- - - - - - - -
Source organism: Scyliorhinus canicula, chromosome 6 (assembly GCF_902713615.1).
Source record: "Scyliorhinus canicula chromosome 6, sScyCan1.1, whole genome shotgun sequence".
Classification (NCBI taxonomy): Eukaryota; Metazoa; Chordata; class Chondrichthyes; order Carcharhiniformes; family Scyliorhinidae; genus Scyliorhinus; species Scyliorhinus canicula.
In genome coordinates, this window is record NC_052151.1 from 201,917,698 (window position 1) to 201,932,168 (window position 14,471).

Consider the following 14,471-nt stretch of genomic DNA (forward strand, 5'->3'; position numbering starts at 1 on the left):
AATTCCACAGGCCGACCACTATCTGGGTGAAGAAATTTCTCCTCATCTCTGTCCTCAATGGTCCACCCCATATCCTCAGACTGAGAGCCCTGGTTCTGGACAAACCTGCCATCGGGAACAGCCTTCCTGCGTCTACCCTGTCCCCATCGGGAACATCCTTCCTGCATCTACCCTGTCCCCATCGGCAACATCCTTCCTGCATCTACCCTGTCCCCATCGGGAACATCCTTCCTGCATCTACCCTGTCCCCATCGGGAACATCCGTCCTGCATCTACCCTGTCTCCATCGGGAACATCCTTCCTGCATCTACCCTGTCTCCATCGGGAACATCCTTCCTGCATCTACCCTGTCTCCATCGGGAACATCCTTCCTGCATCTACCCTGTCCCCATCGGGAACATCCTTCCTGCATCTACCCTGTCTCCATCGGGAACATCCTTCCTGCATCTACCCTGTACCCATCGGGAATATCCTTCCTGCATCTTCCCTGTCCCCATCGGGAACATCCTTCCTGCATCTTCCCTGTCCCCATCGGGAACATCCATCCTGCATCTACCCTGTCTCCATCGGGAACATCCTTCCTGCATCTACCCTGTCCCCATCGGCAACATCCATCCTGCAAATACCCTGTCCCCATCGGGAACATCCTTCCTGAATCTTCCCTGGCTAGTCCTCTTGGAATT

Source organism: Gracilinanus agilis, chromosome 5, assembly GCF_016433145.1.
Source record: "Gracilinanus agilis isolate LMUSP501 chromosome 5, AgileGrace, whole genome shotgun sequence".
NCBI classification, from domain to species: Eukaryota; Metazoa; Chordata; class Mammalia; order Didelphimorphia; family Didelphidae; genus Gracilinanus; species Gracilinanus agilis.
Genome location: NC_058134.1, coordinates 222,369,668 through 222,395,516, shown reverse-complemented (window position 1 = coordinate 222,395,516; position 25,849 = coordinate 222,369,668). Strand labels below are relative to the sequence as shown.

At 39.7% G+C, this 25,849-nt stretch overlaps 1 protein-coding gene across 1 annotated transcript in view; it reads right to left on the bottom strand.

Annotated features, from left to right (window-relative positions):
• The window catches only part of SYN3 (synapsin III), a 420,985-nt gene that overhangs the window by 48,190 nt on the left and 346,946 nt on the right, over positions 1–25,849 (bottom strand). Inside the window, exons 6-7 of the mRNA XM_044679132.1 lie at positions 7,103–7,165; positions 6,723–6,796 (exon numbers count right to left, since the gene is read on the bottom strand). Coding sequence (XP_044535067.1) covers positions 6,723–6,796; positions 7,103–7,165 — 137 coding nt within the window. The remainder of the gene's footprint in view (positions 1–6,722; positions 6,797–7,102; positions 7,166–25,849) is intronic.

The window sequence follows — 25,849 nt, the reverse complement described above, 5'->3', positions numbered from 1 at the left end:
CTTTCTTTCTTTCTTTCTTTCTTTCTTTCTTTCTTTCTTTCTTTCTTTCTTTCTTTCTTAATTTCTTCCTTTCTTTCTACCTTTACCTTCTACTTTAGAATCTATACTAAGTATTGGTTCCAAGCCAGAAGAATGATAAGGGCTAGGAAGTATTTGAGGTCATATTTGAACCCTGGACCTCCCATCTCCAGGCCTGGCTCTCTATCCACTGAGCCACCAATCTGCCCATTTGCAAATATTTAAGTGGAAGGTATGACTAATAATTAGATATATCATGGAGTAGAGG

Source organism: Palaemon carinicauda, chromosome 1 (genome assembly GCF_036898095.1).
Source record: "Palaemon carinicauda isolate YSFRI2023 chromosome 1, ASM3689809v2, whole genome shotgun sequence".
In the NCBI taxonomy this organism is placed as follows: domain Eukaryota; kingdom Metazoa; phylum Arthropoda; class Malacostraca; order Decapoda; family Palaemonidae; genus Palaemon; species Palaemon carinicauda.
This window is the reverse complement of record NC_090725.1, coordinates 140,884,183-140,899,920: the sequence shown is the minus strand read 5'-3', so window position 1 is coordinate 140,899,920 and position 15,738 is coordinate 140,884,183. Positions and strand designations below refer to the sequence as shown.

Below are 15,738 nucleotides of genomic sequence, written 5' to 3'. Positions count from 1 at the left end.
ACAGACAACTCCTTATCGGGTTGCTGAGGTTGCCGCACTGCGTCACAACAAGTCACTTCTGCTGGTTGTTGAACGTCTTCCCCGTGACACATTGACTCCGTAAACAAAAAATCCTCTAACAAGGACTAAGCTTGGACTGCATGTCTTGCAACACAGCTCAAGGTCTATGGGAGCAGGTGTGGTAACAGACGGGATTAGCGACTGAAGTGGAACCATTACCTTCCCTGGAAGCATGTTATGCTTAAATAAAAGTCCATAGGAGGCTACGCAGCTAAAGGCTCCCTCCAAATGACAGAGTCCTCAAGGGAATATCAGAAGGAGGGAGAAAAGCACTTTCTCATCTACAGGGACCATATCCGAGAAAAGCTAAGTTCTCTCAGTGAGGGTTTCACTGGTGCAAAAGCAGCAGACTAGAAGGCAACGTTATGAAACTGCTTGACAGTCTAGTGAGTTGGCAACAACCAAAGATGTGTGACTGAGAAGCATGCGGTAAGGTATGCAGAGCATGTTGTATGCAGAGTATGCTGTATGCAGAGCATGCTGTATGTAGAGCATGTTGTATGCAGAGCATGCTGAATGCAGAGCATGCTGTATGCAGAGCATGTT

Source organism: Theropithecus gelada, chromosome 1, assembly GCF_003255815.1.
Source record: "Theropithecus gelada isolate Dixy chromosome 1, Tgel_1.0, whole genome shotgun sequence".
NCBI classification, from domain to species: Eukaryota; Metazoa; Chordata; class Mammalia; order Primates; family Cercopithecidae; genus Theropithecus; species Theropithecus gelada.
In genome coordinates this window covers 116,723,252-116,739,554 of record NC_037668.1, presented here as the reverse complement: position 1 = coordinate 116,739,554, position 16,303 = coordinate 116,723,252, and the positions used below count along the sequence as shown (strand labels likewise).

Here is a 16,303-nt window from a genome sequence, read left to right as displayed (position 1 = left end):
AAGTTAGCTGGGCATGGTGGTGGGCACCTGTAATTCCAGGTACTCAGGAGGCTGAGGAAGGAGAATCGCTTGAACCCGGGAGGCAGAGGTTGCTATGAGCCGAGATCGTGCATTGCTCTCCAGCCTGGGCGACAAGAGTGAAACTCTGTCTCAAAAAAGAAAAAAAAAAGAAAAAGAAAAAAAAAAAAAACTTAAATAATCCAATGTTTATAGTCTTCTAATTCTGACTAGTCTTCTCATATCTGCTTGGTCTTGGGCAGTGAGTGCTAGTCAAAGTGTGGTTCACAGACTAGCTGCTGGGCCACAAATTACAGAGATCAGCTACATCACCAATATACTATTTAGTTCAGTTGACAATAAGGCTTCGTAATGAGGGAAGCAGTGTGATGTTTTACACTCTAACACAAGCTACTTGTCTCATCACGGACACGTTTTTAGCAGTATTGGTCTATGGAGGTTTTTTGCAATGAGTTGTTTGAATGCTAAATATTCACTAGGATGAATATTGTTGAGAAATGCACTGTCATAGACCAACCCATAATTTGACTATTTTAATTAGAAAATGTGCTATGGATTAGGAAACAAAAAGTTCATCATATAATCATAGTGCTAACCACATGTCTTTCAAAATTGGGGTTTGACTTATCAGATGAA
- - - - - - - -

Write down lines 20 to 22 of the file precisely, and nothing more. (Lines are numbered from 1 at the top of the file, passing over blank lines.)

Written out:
Below are 15,738 nucleotides of genomic sequence, written 5' to 3'. Positions count from 1 at the left end.
ACAGACAACTCCTTATCGGGTTGCTGAGGTTGCCGCACTGCGTCACAACAAGTCACTTCTGCTGGTTGTTGAACGTCTTCCCCGTGACACATTGACTCCGTAAACAAAAAATCCTCTAACAAGGACTAAGCTTGGACTGCATGTCTTGCAACACAGCTCAAGGTCTATGGGAGCAGGTGTGGTAACAGACGGGATTAGCGACTGAAGTGGAACCATTACCTTCCCTGGAAGCATGTTATGCTTAAATAAAAGTCCATAGGAGGCTACGCAGCTAAAGGCTCCCTCCAAATGACAGAGTCCTCAAGGGAATATCAGAAGGAGGGAGAAAAGCACTTTCTCATCTACAGGGACCATATCCGAGAAAAGCTAAGTTCTCTCAGTGAGGGTTTCACTGGTGCAAAAGCAGCAGACTAGAAGGCAACGTTATGAAACTGCTTGACAGTCTAGTGAGTTGGCAACAACCAAAGATGTGTGACTGAGAAGCATGCGGTAAGGTATGCAGAGCATGTTGTATGCAGAGTATGCTGTATGCAGAGCATGCTGTATGTAGAGCATGTTGTATGCAGAGCATGCTGAATGCAGAGCATGCTGTATGCAGAGCATGTT

Source organism: Theropithecus gelada, chromosome 1, assembly GCF_003255815.1.